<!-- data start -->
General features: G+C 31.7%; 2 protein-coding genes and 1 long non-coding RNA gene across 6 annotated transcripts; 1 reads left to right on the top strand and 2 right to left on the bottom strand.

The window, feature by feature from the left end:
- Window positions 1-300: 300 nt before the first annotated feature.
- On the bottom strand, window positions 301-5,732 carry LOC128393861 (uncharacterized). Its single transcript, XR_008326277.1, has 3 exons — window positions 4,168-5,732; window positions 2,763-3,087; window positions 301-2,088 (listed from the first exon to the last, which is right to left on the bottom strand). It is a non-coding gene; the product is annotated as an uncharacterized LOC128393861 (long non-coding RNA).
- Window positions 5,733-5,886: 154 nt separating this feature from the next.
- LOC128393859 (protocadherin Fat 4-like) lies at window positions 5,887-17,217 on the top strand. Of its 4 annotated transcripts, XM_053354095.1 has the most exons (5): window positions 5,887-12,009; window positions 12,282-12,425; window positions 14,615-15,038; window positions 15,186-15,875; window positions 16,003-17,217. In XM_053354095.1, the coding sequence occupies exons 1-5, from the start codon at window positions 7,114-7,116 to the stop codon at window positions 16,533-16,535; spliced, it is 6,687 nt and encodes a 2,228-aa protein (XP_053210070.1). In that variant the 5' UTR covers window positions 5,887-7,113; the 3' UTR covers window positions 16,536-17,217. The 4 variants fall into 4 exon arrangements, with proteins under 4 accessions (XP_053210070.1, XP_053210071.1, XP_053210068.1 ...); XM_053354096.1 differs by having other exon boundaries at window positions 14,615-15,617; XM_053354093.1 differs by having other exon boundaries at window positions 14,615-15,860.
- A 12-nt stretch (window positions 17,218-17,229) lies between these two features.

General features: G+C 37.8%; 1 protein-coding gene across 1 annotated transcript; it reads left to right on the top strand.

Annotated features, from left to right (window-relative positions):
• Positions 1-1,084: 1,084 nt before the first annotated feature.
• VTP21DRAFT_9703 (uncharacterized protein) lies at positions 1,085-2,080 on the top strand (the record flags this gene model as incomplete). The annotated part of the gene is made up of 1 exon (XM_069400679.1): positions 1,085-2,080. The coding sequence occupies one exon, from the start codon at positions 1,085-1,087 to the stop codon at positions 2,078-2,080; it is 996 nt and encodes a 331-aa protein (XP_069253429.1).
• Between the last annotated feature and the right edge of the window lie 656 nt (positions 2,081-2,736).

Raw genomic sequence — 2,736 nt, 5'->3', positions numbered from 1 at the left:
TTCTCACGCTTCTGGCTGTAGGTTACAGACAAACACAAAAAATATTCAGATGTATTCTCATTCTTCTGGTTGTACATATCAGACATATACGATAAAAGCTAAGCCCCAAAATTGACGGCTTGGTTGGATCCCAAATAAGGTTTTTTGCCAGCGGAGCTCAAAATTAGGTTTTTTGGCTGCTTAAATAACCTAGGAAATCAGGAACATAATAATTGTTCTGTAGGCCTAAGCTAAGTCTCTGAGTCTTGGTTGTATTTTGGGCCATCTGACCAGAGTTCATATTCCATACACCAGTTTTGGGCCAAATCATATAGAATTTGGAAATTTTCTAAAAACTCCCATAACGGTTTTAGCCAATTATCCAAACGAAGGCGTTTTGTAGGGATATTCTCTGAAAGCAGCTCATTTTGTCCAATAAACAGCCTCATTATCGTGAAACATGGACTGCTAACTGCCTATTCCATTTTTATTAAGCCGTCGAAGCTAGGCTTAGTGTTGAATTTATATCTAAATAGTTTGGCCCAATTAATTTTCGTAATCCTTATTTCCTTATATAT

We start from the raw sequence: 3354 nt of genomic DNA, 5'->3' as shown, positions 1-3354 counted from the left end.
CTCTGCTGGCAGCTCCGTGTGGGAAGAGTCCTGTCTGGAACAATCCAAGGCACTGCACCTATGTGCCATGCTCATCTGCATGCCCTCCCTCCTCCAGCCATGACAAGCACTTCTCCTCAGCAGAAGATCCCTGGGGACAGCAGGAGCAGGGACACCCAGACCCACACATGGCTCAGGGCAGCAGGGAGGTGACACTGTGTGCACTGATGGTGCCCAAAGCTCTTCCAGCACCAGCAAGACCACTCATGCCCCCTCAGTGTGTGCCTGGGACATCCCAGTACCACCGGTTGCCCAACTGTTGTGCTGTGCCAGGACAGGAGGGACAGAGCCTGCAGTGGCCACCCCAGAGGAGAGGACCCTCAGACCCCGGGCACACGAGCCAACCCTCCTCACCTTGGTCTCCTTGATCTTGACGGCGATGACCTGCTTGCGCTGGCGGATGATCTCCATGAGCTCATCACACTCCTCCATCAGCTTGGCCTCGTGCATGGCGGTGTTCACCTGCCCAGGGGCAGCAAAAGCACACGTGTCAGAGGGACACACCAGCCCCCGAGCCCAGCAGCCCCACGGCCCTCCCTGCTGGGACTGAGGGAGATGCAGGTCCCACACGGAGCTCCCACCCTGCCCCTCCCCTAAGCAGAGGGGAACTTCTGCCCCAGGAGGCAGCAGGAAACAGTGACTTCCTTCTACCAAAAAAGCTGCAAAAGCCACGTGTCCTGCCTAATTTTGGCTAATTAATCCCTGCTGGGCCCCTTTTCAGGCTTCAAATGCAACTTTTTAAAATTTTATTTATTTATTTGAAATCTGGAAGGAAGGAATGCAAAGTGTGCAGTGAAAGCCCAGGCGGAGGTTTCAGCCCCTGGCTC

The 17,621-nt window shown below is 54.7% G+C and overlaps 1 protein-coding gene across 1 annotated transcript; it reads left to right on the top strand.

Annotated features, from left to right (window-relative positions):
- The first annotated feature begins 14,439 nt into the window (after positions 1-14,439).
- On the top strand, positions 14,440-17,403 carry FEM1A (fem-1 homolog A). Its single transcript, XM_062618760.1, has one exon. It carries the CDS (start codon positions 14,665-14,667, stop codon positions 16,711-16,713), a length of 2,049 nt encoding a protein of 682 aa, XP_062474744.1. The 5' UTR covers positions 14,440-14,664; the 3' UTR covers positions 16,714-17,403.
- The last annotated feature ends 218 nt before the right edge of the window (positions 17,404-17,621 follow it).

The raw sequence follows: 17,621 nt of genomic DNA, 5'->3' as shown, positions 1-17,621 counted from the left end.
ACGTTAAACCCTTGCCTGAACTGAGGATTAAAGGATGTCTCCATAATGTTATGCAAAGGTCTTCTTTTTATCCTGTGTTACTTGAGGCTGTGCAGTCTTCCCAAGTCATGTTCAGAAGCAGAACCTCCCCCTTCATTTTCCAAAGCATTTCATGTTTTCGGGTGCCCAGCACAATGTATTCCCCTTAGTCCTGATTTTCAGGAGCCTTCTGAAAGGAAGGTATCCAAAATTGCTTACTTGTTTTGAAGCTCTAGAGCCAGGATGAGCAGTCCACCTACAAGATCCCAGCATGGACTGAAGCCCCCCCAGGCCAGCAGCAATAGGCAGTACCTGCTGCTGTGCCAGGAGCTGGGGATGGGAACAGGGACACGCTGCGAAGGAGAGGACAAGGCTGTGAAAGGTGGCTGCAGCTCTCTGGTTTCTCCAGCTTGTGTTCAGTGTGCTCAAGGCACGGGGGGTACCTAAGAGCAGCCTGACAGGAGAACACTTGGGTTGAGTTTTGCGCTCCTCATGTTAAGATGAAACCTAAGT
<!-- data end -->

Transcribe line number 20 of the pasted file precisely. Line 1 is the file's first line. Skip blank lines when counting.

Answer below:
- On the top strand, positions 14,440-17,403 carry FEM1A (fem-1 homolog A). Its single transcript, XM_062618760.1, has one exon. It carries the CDS (start codon positions 14,665-14,667, stop codon positions 16,711-16,713), a length of 2,049 nt encoding a protein of 682 aa, XP_062474744.1. The 5' UTR covers positions 14,440-14,664; the 3' UTR covers positions 16,714-17,403.